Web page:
Nanofoam material could make football helmets endure repeated impacts

In case a football helmet withstands an impact severe enough to cause the wearer a concussion, chances are the safety features of the helmet are compromised, making it no longer safe for reuse.  But engineers at Michigan State University (MSU) have recently developed a liquid nanofoam lining they claim can help helmets sustain repeated impacts, increasing their longevity and improving their protective features.

The new material is packed with tiny pores whose tiny diameters are nanometers in size, creating a significantly large surface area. “The whole area of MSU’s Spartan Stadium could be folded up into one gram of nanofoam,” explains Weiyi Lu, an MSU assistant professor of civil and environmental engineering.

In normal conditions, the material is rigid, and adding liquid to it would fill its pores. But the scientists overcame this problem by coating the material with a hydrophobic substance, preventing the material from absorbing liquid. As a result, the saltwater liquid inside the nanofoam becomes pressurized during an impact.

“When the pressure reaches the safety threshold, ions and water are forced into the nanopores making the material deformable for effective protection. In addition, the liquid-like material is pliable enough to form into any shape,” explains Lu. “Helmets are pretty much one shape but the liquid nanofoam material can be made to fit a person’s specific head shape or profile.”

In experiments, the scientists tested the eighth-inch liquid nanofoam liner alongside the three-quarter-inch piece of solid foam traditionally used in helmets. While both materials deformed after being struck with the same amount of force, the liquid nanofoam recovered between the continuous impacts of the test, which wasn’t the case for the solid foam.

“The liquid nanofoam outperformed the solid foam,” Lu says. “The nanofoam was able to mitigate continuous multiple impacts without damage; the results were identical from test one through test 10.”

The scientists behind the research envision the novel material finding use beyond football and military helmets. According to them, the liquid nanofoam could one day also be used in passive safety devices such as automobile airbags and bumpers, as well as making buildings more resilient in the face of earthquakes.

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Nanofoam material could make football helmets endure repeated impacts

In case a football helmet withstands an impact severe enough to cause the wearer a concussion, chances are the safety features of the helmet are compromised, making it no longer safe for reuse.  But engineers at Michigan State University (MSU) have recently developed a liquid nanofoam lining they claim can help helmets sustain repeated impacts, increasing their longevity and improving their protective features.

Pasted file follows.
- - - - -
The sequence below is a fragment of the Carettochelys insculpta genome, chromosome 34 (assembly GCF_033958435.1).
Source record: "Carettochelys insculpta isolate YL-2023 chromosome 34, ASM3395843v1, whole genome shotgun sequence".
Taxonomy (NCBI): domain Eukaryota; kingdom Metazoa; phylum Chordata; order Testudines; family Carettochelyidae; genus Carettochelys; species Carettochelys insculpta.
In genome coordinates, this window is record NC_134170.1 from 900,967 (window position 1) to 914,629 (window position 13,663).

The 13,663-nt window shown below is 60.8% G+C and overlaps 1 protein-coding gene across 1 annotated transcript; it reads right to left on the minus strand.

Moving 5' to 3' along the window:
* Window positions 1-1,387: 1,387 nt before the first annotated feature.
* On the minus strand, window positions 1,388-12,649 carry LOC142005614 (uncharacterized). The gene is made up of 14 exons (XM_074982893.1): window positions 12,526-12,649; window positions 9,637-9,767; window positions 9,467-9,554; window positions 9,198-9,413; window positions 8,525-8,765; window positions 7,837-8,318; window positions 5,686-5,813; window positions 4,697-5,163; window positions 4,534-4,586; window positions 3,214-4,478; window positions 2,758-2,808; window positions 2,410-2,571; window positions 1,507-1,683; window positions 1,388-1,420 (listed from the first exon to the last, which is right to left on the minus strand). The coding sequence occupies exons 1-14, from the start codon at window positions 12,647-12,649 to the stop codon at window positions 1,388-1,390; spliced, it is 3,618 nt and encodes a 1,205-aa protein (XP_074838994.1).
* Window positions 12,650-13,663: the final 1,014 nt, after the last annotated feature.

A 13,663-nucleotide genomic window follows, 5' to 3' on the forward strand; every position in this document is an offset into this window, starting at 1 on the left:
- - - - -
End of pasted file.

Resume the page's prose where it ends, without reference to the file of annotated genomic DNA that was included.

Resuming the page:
The new material is packed with tiny pores whose tiny diameters are nanometers in size, creating a significantly large surface area. “The whole area of MSU’s Spartan Stadium could be folded up into one gram of nanofoam,” explains Weiyi Lu, an MSU assistant professor of civil and environmental engineering.

In normal conditions, the material is rigid, and adding liquid to it would fill its pores. But the scientists overcame this problem by coating the material with a hydrophobic substance, preventing the material from absorbing liquid. As a result, the saltwater liquid inside the nanofoam becomes pressurized during an impact.

“When the pressure reaches the safety threshold, ions and water are forced into the nanopores making the material deformable for effective protection. In addition, the liquid-like material is pliable enough to form into any shape,” explains Lu. “Helmets are pretty much one shape but the liquid nanofoam material can be made to fit a person’s specific head shape or profile.”

In experiments, the scientists tested the eighth-inch liquid nanofoam liner alongside the three-quarter-inch piece of solid foam traditionally used in helmets. While both materials deformed after being struck with the same amount of force, the liquid nanofoam recovered between the continuous impacts of the test, which wasn’t the case for the solid foam.

“The liquid nanofoam outperformed the solid foam,” Lu says. “The nanofoam was able to mitigate continuous multiple impacts without damage; the results were identical from test one through test 10.”

The scientists behind the research envision the novel material finding use beyond football and military helmets. According to them, the liquid nanofoam could one day also be used in passive safety devices such as automobile airbags and bumpers, as well as making buildings more resilient in the face of earthquakes.

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